Dogfish Head Raison D’Etre

[Editor’s Note: I promised to post this last Thursday on Thanksgiving but got a bit behind. In the meantime I’ve been eating a lot of turkey]

I drank beer for Thanksgiving Meal
I actually had beer with the Thanksgiving Meal

M rs. Dan is a bit competitive. Last Thanksgiving she challenged me to a turkey cook off. Each of us would produce a turkey and the one producing the best bird wins. We invited friends to try each bird and vote. I did my usual Beer Butt turkey but had to settle for a 8 lb bird since the grill was too shallow to hold a larger bird upright. She did something fancy using a new electric roaster. That was last year. I can’t remember exactly what she did other than the roaster… except I do remember what I had to drink. I had a Dogfish Head Raison D’Etra. It is an excellent turkey beer.

My mother would have probably smacked me up side the head for having a beer bottle on the Thanksgiving table. It would have been worth the smack.

The gauntlet was thrown down again this year by Mrs. Dan. By the power invested in her by the interweb she crawled over all sorts of turkey recipes and chose a Porcini Mushroom Turkey cooked in her beloved electric roaster. (The recipe also calls for a mushroom gravy) Me, armed with a new grill bought over the Summer, considered buying a rotisserie and having a rotisserie turkey. As usual I procrastinated on buying the rotisserie attachment. The shipping would push it to around $70. I’m cheap. I would surrender to Mrs. Dan before spending $70 just to compete. I found the next best thing at Cabela’s. A Turkey Cannon.

A Turkey Cannon is nothing more than a sideways beer butt cooker. A long slender tube with side vents that is angled so that the bird is suspended above the grill grates. You fill the tube with herbs, wine or beer. The heat will cause the liquid to steam cook the bird from the inside. Two spike like things help suspend the bird.

Leave this thing out on the kitchen counter and guests might think you’re into something kinky.

The Turkey Cannon looks like something you would ship in a discreet brown box from Lucy’s Love Shop. Leave this puppy out on the countertop when friends are over and they will be worried about what kind of party they’ve been invited to.

Basically I settled on a sideways Beer Butt. That’s nothing new. I needed a recipe. I thought back about our little Screw The Greek Festival Anti-Festival a couple of weeks back (we boycott the annual Greek Festival because it’s gotten way too expensive and the music is so loud that even Ozzie Osborne would complain. We have our own fun preparing Greek dishes). I was thinking… how about a Greek Turkey.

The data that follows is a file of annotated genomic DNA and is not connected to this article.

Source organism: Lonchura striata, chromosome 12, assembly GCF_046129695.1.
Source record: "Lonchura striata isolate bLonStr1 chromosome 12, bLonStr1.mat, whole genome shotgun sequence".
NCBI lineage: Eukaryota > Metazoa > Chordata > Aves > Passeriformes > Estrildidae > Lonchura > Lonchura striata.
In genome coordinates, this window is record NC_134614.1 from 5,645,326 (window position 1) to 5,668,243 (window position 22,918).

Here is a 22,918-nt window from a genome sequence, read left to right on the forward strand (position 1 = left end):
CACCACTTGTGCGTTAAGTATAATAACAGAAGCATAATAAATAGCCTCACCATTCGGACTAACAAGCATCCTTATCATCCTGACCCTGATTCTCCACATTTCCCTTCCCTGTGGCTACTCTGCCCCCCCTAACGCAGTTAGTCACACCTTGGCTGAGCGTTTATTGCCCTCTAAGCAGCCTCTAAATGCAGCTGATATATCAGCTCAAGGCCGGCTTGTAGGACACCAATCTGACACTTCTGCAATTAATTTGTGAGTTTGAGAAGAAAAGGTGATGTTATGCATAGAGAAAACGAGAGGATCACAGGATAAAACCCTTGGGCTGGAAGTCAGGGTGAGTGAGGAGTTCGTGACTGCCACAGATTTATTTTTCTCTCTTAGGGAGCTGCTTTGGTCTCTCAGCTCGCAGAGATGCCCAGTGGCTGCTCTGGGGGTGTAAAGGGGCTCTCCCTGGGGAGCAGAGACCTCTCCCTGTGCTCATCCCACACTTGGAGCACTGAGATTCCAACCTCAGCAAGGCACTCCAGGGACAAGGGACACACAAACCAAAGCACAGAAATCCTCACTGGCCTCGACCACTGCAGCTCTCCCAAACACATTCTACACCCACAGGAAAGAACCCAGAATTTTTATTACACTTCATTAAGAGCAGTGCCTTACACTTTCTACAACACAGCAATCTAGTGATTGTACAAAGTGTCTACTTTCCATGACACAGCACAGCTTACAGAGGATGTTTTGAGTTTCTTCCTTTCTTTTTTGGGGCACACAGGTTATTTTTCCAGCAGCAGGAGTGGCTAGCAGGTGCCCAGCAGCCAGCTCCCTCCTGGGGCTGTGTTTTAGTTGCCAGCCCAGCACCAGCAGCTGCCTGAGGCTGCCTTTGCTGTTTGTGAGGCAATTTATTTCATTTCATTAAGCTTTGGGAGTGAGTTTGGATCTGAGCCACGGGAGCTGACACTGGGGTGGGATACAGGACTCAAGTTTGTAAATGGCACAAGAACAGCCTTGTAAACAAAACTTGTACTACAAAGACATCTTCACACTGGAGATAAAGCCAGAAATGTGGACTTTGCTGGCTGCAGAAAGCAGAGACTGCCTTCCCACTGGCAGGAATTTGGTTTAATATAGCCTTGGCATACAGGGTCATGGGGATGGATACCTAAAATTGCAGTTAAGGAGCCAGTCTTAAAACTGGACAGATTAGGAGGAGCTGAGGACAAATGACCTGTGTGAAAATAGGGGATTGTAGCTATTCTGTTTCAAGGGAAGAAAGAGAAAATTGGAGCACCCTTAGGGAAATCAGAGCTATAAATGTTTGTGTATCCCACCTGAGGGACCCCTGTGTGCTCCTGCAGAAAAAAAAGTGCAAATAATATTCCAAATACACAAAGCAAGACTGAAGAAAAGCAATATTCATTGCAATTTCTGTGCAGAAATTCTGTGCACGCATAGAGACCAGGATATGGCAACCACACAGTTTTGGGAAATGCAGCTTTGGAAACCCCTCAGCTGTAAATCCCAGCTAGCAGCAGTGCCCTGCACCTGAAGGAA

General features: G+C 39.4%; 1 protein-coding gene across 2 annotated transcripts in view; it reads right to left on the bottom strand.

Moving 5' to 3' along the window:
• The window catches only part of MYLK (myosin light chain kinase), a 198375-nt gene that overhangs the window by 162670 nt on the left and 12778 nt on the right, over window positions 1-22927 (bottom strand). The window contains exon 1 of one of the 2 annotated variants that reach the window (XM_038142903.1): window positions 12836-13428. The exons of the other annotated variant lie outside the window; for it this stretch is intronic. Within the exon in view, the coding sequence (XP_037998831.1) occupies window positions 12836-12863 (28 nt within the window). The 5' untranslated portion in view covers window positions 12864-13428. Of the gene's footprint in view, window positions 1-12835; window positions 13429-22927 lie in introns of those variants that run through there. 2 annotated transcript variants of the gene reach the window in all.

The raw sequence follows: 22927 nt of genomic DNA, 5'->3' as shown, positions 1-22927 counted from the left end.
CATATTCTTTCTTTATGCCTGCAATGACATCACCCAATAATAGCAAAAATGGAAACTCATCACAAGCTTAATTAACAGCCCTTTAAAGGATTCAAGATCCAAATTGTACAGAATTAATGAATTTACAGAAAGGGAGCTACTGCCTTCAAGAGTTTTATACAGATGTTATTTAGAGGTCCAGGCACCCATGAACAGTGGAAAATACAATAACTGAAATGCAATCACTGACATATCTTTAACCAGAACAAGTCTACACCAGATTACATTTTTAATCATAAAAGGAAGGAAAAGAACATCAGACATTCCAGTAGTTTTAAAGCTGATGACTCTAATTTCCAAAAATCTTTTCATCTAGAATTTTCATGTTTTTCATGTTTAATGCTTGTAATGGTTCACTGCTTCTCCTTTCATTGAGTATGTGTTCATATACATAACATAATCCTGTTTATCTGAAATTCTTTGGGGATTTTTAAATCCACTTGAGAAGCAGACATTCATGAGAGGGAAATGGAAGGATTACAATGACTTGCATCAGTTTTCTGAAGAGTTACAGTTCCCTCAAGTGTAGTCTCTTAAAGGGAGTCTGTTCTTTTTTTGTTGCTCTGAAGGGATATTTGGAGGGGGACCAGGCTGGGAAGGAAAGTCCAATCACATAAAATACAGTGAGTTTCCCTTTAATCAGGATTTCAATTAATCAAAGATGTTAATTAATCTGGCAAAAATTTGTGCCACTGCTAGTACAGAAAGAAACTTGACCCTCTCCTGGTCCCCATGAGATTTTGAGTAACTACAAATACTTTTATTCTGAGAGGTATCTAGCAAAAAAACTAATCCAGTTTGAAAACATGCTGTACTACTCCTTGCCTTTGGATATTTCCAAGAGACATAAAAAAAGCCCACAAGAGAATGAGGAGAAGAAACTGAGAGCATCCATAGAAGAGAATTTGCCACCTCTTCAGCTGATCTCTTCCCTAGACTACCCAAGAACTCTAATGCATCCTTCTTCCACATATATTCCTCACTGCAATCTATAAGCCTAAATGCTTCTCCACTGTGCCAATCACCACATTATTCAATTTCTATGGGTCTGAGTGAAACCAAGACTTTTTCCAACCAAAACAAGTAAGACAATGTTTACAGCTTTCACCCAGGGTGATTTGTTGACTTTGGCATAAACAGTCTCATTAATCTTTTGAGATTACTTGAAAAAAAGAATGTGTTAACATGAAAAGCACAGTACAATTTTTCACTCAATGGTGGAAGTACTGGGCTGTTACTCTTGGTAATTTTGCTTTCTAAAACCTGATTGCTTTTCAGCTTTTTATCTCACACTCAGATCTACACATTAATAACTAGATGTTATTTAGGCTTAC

I think I might be onto something new here because I couldn’t find one Greek Turkey recipe. I found a Greek Marinade recipe that is usually used for chicken (the identical recipe was found several sites) and marinated the turkey for 12 hours in a cooler in the backyard. We doubled the recipe. (NOTE: we used the largest bag we could find, a large Reynolds Turkey Baking bag, to marinate the bird. It was designed for baking not marinating. Luckily we double bagged it because the first bag sprung a leak. Might want to do this outside.)

Olive oil, rosemary, thyme, lemon juice, garlic, Dijon mustard, parsley and oregano. Pretty simple.

The in-laws were in town so they recruited help in the contest. Mr. Mrs. Dan-in-Law came to my rescue. We prepped the marinade the night before, tossing the bird in the cooler around 11PM.

When we pulled it out the next morning the oily mixture was congealed all over the bird. It sure smelled good.

I decided to carry out the Greek theme a bit further. I decided to have Greek Potato stuffing. The recipes on the interweb are for roasted Greek Potatoes. There was no mention of other styles of Greek Potatoes.

So, here is my very own recipe.

4 small unpeeled red potatoes diced into small cubes
1/2 cup feta cheese
1 teaspoon finely chopped fresh rosemary
1 teaspoon dried parsley
1 teaspoon oregano
1 teaspoon thyme
1 crumbled up leftover sausage from breakfast
1 crumbled up slice of bacon from breakfast
1 tablespoon of olive oil
1 glove of garlic
1/2 teaspoon black pepper

Mix it all up and cram it in the neck of the bird and seal it with the flap of skin with a toothpick.

Actuality I just added these items freely. The potato count is accurate. The measurements just make it look more professional. I probably had more feta cheese and garlic. I plan to make this again and this time I will write down the measurements.